There’s something inherently compelling about Handel‘s Messiah that inspire its annual, sometimes semi-annual performances in English and German all over the western world.
There are perhaps several reasons for this perennial popularity, but at its core the soul-stirring music and lofty message resonate with the human spirit, giving it wings to apprehend the infinite.
The Amarillo Symphony, led by guest conductor Peter Bay of the Austin Symphony, with soloists Jocelyn Hansen, soprano, Cara Collins, mezzo, Eric Barry, tenor and Andrew Craig Brown, baritone, and a chorus of the Amarillo Master Chorale, directed by Dr. Nate Frymyl, certainly gave those wings to a lucky audience the night of December 3 at the Globe News Center.
The program was abridged, but included popular numbers, the selections possessing a continuity leading up to the finale of the Hallelujah Chorus.
There are perhaps two basic ways to conduct Messiah: legato with eliding phrases; staccato with distinct separation. Peter Bay chose the latter, which more nearly embraced the composer’s intent, and the orchestra followed that direction flawlessly.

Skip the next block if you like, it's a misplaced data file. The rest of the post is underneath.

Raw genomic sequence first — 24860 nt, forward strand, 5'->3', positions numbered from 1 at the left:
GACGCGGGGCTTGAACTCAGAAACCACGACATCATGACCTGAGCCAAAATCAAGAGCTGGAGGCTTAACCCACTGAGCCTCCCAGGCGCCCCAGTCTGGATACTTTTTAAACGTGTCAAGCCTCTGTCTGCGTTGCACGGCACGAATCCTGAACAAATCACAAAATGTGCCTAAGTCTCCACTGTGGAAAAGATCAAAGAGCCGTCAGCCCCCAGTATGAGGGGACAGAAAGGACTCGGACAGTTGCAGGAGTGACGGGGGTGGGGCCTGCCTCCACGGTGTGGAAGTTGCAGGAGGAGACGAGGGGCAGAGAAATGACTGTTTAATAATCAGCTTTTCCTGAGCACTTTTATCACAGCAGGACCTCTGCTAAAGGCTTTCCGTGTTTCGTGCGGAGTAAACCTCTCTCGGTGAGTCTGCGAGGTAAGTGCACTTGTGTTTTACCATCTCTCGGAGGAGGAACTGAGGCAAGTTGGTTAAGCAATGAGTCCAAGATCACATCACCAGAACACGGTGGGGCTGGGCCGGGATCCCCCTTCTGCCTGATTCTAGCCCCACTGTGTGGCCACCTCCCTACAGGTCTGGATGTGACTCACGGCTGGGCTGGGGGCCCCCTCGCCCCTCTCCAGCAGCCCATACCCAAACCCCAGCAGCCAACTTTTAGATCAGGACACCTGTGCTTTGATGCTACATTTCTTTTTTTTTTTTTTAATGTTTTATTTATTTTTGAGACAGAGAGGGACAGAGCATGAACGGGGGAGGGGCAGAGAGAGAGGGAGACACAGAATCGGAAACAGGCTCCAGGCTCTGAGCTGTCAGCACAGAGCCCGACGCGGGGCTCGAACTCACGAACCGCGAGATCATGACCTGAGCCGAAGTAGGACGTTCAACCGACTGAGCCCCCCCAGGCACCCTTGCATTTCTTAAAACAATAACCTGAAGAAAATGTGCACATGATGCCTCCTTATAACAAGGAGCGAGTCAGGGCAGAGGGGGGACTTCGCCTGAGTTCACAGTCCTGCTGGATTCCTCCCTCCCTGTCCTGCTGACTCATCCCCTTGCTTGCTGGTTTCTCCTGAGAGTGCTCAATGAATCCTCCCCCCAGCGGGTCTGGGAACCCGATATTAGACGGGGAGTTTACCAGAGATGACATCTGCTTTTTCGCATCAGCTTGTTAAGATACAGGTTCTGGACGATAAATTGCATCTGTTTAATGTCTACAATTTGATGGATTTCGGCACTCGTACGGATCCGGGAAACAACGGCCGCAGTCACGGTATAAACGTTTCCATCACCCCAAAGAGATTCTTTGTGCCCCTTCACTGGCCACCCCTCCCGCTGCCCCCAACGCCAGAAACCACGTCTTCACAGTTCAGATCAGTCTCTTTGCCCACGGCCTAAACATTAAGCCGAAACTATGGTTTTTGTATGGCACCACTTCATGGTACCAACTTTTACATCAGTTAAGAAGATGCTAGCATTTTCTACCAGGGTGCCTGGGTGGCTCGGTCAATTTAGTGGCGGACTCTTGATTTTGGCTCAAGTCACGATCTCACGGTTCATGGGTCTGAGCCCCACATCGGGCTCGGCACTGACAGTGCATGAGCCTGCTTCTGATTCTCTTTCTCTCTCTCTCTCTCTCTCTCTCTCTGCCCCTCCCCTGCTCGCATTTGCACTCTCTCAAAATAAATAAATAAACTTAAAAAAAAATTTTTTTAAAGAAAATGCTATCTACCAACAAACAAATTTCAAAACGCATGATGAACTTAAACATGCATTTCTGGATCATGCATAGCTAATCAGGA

Hometown fave, tenor Eric Barry, set the bar extremely high in his opening aria, Comfort Ye My People.” Eric’s ability to sustain the E’s and F’s to inhuman lengths, and then effortlessly take it up a couple of steps is truly a Stupor Mundi (Wonder of the World). That quality most certainly makes him Metropolitan-bound and is reminiscent of Luciano Pavarotti at Notre Dame Cathedral in Montreal.
The selected works, however, shortchanged bass-baritone Andrew Craig Brown, who was unable to sing the most powerful work for his part, The Trumpet Shall Sound and the Dead Shall be Raised from I Corinthians 15.
The Master Chorale filled the auditorium in the choruses, each part making a precise, on-key entrance, and singing the complicated runs as one voice. Both For Unto Us a Child is Born as well as And the Glory of the Lord were thrilling.
The astute direction of Dr. Nate Frymyl appeared throughout in a consistency of phrasing and balance of parts. As mentioned in the review of Mozart’s Requiem, the director has to turn down the volume on the male voices. Choral directors everywhere would love to have that problem.
And it all came together powerfully in the electrifying Hallelujah Chorus. The four soloists, as opposed to many occasions when they’ve just mutely stood, joined their own voice to the singing.
If the immediate effect was majestic, the overall result was to infuse the most inveterate Scrooge with the spirit of Christmas present. The Amarillo Symphony, Master Chorale, soloists, and yes, the audience reaction did credit to Handel and the mighty message of his work, which, another Stupor Mundi, he dashed off in only twenty-four days.
But that’s the way we roll here on the Comancheria, and why we say in the spirit of the holiday season: Keep Amarillo Artsy; Keep Austin Weird; Keep Lubbock in the Rear View Mirror!